Thermal Evolved Gas Analyzer (TEGA)
The Thermal and Evolved Gas Analyzer (TEGA) on the Mars Phoenix Lander is composed of two separate components which are closely coupled: a Scanning Calorimeter (SC) and a mass spectrometer as an Evolved Gas Analyzer (EGA). TEGA has the capability of performing scanning calorimetry on eight small soil samples selected in the vicinity of the lander. The samples will be heated in ovens to temperatures up to 1000C, and the volatile compounds (e.g., water and carbon dioxide), which are released during the heating, will be analyzed in the EGA. The power required by the sample oven is continuously monitored during the heating, allowing analysis of both endothermic and exothermic phase transitions, which can be used to identify the phases present. By correlating the gas release with the calorimetry, the abundance and composition of the volatile compounds associated with the different phases can be determined. The EGA mass spectrometer is sensitive to detection levels down to 10 parts per billion, a level that may detect minute quantities of organic molecules potentially existing in the ice and soil. Please see [BOYNTONETAL2008] for a comprehensive description of the TEGA instrument.
The main scientific objectives of TEGA are to determine the abundance of climatologically important compounds (e.g. water, carbon dioxide) in the Martian soil, and to determine the mineral phases with which they are associated. TEGA will also be looking for traces of organic material that may potentially exist. Additionally, the EGA mass spectrometer will perform measurements of atmospheric constituent abundances and isotopic ratios.
TEGA is well suited to analyze the important volatile constituents water and carbon dioxide. It combines two instruments, a thermal analyzer and an evolved gas analyzer, to make a synergistic analysis of the amount of volatiles in the soil and the mineral phases with which they are associated.
The eight thermal analyzers that compose TEGA are scanning calorimeters (SC). After being filed with sample, each oven is heated according to a programmed temperature ramp, and the heat needed to maintain the oven at the ramp temperature is monitored. The heat required by the sample is attributed to that needed to heat the sample at the commanded temperature ramp. The output of the instrument is simply the heat flow to the oven plotted as a function of time (or temperature).
When a phase transition occurs, the enthalpy associated with the transition will be noted in the output. If the transition is endothermic, for example, the melting of ice, the heat required to effect the melting, 334 J/g, will be added to the sample oven as the sample is heated past the ice melting point. This heat is in addition to that required by the heat capacity of the sample and results in a positive peak in the output. In contrast, if there is an exothermic transition, the sample will require less heat than otherwise, and a negative peak in the output will be observed. In both cases the area of the peak is equal to the enthalpy (deltaH) of the reaction.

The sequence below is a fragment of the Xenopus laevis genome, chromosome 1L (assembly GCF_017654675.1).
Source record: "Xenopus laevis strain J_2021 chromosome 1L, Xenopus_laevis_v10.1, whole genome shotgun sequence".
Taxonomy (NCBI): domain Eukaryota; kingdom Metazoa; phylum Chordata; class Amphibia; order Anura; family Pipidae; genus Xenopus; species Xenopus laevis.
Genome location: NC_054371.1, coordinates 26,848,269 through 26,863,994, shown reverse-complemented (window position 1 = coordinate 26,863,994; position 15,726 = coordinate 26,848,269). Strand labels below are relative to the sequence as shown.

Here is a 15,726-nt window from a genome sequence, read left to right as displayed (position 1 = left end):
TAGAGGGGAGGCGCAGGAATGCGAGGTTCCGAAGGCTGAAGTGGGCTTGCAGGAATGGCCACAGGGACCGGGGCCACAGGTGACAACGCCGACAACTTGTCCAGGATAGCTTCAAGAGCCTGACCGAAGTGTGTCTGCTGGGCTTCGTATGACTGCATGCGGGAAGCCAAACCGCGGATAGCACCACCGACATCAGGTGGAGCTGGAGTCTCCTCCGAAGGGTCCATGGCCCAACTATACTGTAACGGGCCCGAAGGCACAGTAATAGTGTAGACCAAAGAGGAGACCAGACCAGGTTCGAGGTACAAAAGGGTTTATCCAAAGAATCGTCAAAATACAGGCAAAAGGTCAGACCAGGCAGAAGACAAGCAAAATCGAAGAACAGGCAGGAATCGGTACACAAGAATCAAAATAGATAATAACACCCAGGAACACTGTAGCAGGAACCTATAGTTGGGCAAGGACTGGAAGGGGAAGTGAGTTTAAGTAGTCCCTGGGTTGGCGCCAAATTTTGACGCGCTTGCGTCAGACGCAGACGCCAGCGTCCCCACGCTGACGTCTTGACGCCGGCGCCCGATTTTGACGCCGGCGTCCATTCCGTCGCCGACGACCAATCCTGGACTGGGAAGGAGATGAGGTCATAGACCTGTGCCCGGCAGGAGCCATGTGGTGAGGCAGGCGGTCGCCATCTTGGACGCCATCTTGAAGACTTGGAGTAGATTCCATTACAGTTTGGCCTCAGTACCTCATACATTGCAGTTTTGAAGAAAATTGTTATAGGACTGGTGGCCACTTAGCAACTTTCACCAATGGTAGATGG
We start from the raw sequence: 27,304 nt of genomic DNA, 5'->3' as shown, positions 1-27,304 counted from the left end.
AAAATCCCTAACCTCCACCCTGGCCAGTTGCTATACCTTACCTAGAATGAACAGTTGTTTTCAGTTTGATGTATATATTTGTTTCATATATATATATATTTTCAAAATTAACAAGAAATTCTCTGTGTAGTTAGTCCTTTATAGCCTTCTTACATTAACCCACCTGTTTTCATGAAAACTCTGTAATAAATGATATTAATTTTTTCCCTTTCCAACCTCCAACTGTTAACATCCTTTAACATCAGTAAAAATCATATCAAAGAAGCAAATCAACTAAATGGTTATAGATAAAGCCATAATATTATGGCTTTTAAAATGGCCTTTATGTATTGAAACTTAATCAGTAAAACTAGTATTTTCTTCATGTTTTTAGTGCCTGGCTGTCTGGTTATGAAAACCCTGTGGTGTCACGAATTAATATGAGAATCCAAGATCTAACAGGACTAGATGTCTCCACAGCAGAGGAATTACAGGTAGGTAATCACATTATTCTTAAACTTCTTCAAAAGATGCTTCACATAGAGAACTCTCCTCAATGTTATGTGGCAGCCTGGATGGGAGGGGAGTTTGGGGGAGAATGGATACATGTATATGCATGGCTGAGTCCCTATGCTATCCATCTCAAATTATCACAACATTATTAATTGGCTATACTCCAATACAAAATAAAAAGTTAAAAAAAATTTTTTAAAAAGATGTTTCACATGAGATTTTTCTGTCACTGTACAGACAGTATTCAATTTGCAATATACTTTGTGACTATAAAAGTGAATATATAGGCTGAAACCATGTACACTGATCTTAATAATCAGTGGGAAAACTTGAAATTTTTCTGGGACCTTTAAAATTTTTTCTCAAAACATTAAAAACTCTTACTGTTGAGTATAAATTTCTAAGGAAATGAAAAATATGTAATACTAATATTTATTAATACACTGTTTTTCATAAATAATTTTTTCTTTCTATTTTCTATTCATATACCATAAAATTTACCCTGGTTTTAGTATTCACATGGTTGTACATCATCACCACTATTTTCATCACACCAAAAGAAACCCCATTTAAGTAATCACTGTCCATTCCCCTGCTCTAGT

While the sample is being heated, a carrier gas of N2 is passed through the ovens to transport any evolved gases to the EGA. The EGA continuously monitors the gas stream, and the output is time correlated to the SC output in order to associate gas release with any observed phase transitions.
The EGA consists of magnetic sector-field mass spectrometer. The key EGA mass spectrometer instrument parameters are as follows:
Mass analyzer: Magnetic sector-field. Electron source: Thermal emission type. Mass ranges: 4 - extending from 0.7 Da to 140 Da. Channel 1 - 0.7-4 Da, Channel 2 - 7-35 Da, Channel 3 - 14-70 Da Channel 4 - 28-140 Da. Mass resolution: M/deltaM = 140 (highest mass range- others appropriate to the mass range) Volume: 9.5 x 9 x 7 inches Mass: 5.7 kg. Operating Power: 13 watts
The EGA measures relative abundances of evolved gases and the isotopic ratios of its principal constituents. In addition to measuring evolved gasses the EGA mass spectrometer makes two different kinds of atmospheric measurements. The atmosphere is sampled through a constricted flow tube to measure the relative abundances and isotopic ratios of carbon, nitrogen, oxygen, hydrogen and argon. Atmospheric samples are also collected in the Gas Enrichment Cell. The atmospheric sample is admitted to a small volume. A getter removes active gases increasing the partial pressure of noble gases sixty times. The sample is then admitted to EGA mass spectrometer to measure noble gas isotopic ratios and methane.
Calibration information for the TEGA instrument is provided in the TEGA Calibration Report (calib/tega_calibration_report.pdf).
The TA assembly has several modes of operation. First the TA is operated with the oven empty and open. As the oven is filled with sample, the sample fill mechanisms and the sample fill indicator LED are operational. Once the oven is full, it is closed, and the oven heating portion of the operations begins. Heating continues until a maximum temperature is reached and sample is finished evolving gasses.
The EGA has two operational modes, sweep mode and mass hopping mode. In sweep mode, the EGA collects count data in four channels with discrete mass ranges. In mass hopping mode, the EGA collects counts in 5 or 7 contiguous masses, then hops to the next mass peak area of interest, thus ignoring uninteresting portions of the mass spectrum.